# Efficient way of turning iterator into a matrix

I have the following goal:

Take in an iterator which does not necessarily have `eltype(itr)` defined.

1. If the iterator is looping through numbers, return a vector of those numbers.
2. If the iterator is not through numbers, return a matrix where each row of the matrix is a `collect`ed element of the iterator.

The most naive implementation is

``````_collect(x::Number) = x
_collect(x) = collect(x)

function mycollect(itr)
mapreduce(transpose ∘ _collect, vcat, itr)
end
``````

Does anyone have an idea for how to do this more efficiently?

Does the iterator and the iterators inside the iterator have a known length?

no. But we can assume the lengths are all equal.

Then I have a package which will do this:

``````julia> tups = ((1,i,i^2) for i in Iterators.filter(_->rand(Bool), 1:1000));

julia> Base.haslength(tups)
false

julia> eltype(tups)
Any

julia> using LazyStack

julia> stack(_collect(t) for t in tups)
3×515 Array{Int64,2}:
1  1   1   1    1    1    1    1    1    1  …       1       1       1       1
2  3   8   9   10   11   13   14   15   16        988     989     991     999
4  9  64  81  100  121  169  196  225  256     976144  978121  982081  998001

julia> stack(last(t) for t in tups)' # numbers
4  100  121  144  289  529  625  841  900  …  982081  990025  994009  996004

julia> @btime mycollect(\$tups);
374.261 μs (1770 allocations: 2.38 MiB)

julia> @btime stack(_collect(t) for t in \$tups);
36.588 μs (445 allocations: 71.83 KiB)
``````

The need for `_collect` here (with tuples) is a bug, only for the case of unknown iterator length, i.e. `stack((1,i,i^2) for i in 1:10)` works, but `stack(tups)` does not, right now.

2 Likes

Here is a solution

``````function _c(itr)
n = length(first(itr))
[xj[i] for xj in itr, i in 1:n]
end
``````

EDIT: weirdly enough this does not work with `tups` defined above. Not sure why, though.

``````julia> t = ((1, i, i^2) for i in 1:4)
Base.Generator{UnitRange{Int64},var"#37#38"}(var"#37#38"(), 1:4)

julia> _c(t)
4×3 Array{Int64,2}:
1  1   1
1  2   4
1  3   9
1  4  16

julia> t = ((1, i, i^2) for i in Iterators.filter(isodd, 1:4))
Base.Generator{Base.Iterators.Filter{typeof(isodd),UnitRange{Int64}},var"#39#40"}(var"#39#40"(), Base.Iterators.Filter{typeof(isodd),UnitRange{Int64}}(isodd, 1:4))

julia> _c(t)
6-element Array{Int64,1}:
1
1
1
3
1
9``````

You can just reshape it:

``````function c_cols(itr)
n = length(first(itr))
reshape([xj[i] for i in 1:n, xj in itr], n, :)
end
``````

Applied to tuples, this turns out to be much quicker than what `stack` is doing (which I think is `copyto!`). But slower for vectors.

I still don’t fully understand why adding an `Iterators.Filter` messes with the output. It appears to be splatting the tupples, filtering out all the elements of `1, i, i^2` and iterating through the values themselves…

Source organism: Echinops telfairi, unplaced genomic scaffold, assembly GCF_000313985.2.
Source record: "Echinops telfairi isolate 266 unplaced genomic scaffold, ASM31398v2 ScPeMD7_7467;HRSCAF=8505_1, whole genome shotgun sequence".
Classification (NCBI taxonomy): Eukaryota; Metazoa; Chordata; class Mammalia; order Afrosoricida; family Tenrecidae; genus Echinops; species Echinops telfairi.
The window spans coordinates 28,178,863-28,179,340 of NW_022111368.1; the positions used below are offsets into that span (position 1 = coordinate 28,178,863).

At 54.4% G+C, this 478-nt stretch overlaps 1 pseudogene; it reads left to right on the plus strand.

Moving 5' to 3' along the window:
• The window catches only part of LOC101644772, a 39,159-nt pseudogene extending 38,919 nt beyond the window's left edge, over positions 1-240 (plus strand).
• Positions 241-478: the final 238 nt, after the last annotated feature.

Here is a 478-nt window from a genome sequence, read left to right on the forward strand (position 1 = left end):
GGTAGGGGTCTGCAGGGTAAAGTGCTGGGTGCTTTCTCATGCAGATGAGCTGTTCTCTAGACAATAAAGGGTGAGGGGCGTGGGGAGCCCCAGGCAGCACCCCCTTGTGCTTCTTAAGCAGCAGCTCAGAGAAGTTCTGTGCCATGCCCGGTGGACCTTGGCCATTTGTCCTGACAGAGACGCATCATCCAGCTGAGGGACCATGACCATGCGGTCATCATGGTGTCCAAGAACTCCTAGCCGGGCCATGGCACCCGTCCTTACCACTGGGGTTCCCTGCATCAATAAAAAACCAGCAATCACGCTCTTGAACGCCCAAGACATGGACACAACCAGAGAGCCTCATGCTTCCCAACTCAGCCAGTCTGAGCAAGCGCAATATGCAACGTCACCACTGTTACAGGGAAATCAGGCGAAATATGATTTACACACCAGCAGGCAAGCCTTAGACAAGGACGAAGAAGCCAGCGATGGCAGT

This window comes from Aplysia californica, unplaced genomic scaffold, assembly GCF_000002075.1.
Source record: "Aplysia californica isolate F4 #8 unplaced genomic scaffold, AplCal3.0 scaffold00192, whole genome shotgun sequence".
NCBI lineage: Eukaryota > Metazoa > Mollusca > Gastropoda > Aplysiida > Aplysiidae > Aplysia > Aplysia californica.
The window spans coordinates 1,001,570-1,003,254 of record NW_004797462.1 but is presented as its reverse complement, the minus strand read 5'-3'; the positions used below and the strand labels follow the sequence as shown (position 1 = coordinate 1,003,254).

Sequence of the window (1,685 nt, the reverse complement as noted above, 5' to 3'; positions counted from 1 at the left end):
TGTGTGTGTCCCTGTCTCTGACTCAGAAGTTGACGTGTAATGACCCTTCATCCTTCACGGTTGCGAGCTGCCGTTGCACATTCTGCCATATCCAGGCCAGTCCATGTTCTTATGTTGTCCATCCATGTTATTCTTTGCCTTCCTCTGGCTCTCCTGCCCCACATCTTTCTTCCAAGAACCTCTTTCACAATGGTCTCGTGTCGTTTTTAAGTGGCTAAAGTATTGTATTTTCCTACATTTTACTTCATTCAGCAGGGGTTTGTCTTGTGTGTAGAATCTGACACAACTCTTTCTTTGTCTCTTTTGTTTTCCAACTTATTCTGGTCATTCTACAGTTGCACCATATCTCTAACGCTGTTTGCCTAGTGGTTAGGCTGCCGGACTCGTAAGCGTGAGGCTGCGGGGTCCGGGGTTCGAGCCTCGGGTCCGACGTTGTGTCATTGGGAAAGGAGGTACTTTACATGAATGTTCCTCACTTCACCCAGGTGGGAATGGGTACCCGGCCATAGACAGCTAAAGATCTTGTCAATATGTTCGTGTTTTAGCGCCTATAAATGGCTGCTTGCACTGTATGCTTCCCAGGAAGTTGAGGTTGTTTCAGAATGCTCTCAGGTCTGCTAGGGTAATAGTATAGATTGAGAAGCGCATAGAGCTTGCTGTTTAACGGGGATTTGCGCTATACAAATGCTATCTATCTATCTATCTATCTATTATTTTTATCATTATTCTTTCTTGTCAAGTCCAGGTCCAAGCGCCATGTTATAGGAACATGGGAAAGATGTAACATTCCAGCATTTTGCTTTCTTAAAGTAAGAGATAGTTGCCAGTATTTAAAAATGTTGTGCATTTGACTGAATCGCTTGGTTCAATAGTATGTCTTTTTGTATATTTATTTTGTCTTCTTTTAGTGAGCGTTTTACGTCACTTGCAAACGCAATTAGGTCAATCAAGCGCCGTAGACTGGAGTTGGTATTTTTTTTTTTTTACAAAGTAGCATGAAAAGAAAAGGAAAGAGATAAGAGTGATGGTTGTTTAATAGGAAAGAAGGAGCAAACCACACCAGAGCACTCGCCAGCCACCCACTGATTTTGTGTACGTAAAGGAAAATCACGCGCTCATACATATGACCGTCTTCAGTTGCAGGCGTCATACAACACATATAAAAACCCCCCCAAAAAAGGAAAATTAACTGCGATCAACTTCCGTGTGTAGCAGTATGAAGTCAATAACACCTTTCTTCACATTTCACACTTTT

Ah sorry. My implementation gives what I want. I mean that the first row of the matrix is `collect(first(itr))`.

There is no splatting, it just doesn’t give shapes to generators built of others whose shape is unknown:

``````t1 = ((1,2,3) for i in 2:2:10)
t2 = ((1,2,3) for i in Iterators.Filter(iseven, 1:10))
t3 = ((1,2,3) for i in Iterators.Filter(iseven, hcat(1:5, 6:10)))
Base.IteratorSize(t1) # Base.HasShape{1}()
Base.IteratorSize(t2) # Base.SizeUnknown()
Base.IteratorSize(t3) # Base.SizeUnknown()

m1 = (t[i] for i in 1:3, t in t1) # Iterators.product
m2 = (t[i] for i in 1:3, t in t2)
m3 = (t[i] for i in 1:3, t in t3)
Base.IteratorSize(m1) # Base.HasShape{2}()
Base.IteratorSize(m2) # Base.SizeUnknown()
Base.IteratorSize(m3) # Base.SizeUnknown()
``````

You are collecting something like `m2`.

But does your real problem contain tuples? These were just the first non-vector objects which came to mind.

Iterators of tuples and named tuples would be useful. Just taking any collection of “observations” and putting it into a matrix where each row is an observation. So it’s helpful to be agnostic about what constitutes an observation.

For things which aren’t tuples, notice that the wrong iteration order is fairly expensive:

``````@btime c_cols(collect(t) for t in \$tups); # 31.931 μs (1016 allocations: 103.06 KiB)
@btime c_rows(collect(t) for t in \$tups); # 65.194 μs (1517 allocations: 196.84 KiB)
@btime permutedims(c_cols(collect(t) for t in \$tups)); # 32.206 μs (1018 allocations: 103.16 KiB)
``````
``````julia> function _flat(x)
n = length(first(x))
reshape(collect(Iterators.flatten(x)), :, n)
end
``````
3 Likes